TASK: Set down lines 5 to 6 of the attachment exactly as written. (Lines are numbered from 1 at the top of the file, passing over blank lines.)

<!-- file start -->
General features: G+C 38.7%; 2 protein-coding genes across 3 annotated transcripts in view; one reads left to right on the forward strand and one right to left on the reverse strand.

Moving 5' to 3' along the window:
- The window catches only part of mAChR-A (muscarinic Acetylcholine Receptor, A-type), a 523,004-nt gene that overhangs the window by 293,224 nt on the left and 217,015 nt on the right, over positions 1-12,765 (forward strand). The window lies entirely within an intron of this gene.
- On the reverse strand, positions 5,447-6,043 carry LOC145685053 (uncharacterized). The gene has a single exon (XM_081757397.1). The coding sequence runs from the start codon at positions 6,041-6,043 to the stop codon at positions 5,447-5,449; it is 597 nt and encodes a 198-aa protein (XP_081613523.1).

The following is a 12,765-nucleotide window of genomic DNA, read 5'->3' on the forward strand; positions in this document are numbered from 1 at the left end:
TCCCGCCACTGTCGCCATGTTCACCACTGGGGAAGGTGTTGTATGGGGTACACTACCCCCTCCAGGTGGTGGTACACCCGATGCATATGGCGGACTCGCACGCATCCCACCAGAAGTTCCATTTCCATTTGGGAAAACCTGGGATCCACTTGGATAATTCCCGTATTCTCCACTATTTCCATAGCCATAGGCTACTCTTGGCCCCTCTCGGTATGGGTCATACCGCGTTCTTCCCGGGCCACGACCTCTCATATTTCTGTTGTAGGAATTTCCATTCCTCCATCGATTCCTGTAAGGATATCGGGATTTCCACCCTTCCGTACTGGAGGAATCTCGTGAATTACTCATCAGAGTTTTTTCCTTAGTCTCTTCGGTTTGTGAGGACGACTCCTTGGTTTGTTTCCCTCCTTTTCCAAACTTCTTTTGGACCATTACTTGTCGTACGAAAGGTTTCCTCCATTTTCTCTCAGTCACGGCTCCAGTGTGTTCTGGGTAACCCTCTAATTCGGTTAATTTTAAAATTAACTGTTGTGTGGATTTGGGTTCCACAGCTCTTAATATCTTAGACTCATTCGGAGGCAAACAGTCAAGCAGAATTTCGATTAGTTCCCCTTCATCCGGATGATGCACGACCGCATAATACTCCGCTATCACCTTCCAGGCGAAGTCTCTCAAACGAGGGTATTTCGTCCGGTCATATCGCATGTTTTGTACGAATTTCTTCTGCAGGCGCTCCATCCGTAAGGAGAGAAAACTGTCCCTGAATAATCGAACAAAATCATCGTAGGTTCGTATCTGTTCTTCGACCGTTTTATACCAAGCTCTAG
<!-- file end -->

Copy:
The following is a 12,765-nucleotide window of genomic DNA, read 5'->3' on the forward strand; positions in this document are numbered from 1 at the left end:
TCCCGCCACTGTCGCCATGTTCACCACTGGGGAAGGTGTTGTATGGGGTACACTACCCCCTCCAGGTGGTGGTACACCCGATGCATATGGCGGACTCGCACGCATCCCACCAGAAGTTCCATTTCCATTTGGGAAAACCTGGGATCCACTTGGATAATTCCCGTATTCTCCACTATTTCCATAGCCATAGGCTACTCTTGGCCCCTCTCGGTATGGGTCATACCGCGTTCTTCCCGGGCCACGACCTCTCATATTTCTGTTGTAGGAATTTCCATTCCTCCATCGATTCCTGTAAGGATATCGGGATTTCCACCCTTCCGTACTGGAGGAATCTCGTGAATTACTCATCAGAGTTTTTTCCTTAGTCTCTTCGGTTTGTGAGGACGACTCCTTGGTTTGTTTCCCTCCTTTTCCAAACTTCTTTTGGACCATTACTTGTCGTACGAAAGGTTTCCTCCATTTTCTCTCAGTCACGGCTCCAGTGTGTTCTGGGTAACCCTCTAATTCGGTTAATTTTAAAATTAACTGTTGTGTGGATTTGGGTTCCACAGCTCTTAATATCTTAGACTCATTCGGAGGCAAACAGTCAAGCAGAATTTCGATTAGTTCCCCTTCATCCGGATGATGCACGACCGCATAATACTCCGCTATCACCTTCCAGGCGAAGTCTCTCAAACGAGGGTATTTCGTCCGGTCATATCGCATGTTTTGTACGAATTTCTTCTGCAGGCGCTCCATCCGTAAGGAGAGAAAACTGTCCCTGAATAATCGAACAAAATCATCGTAGGTTCGTATCTGTTCTTCGACCGTTTTATACCAAGCTCTAG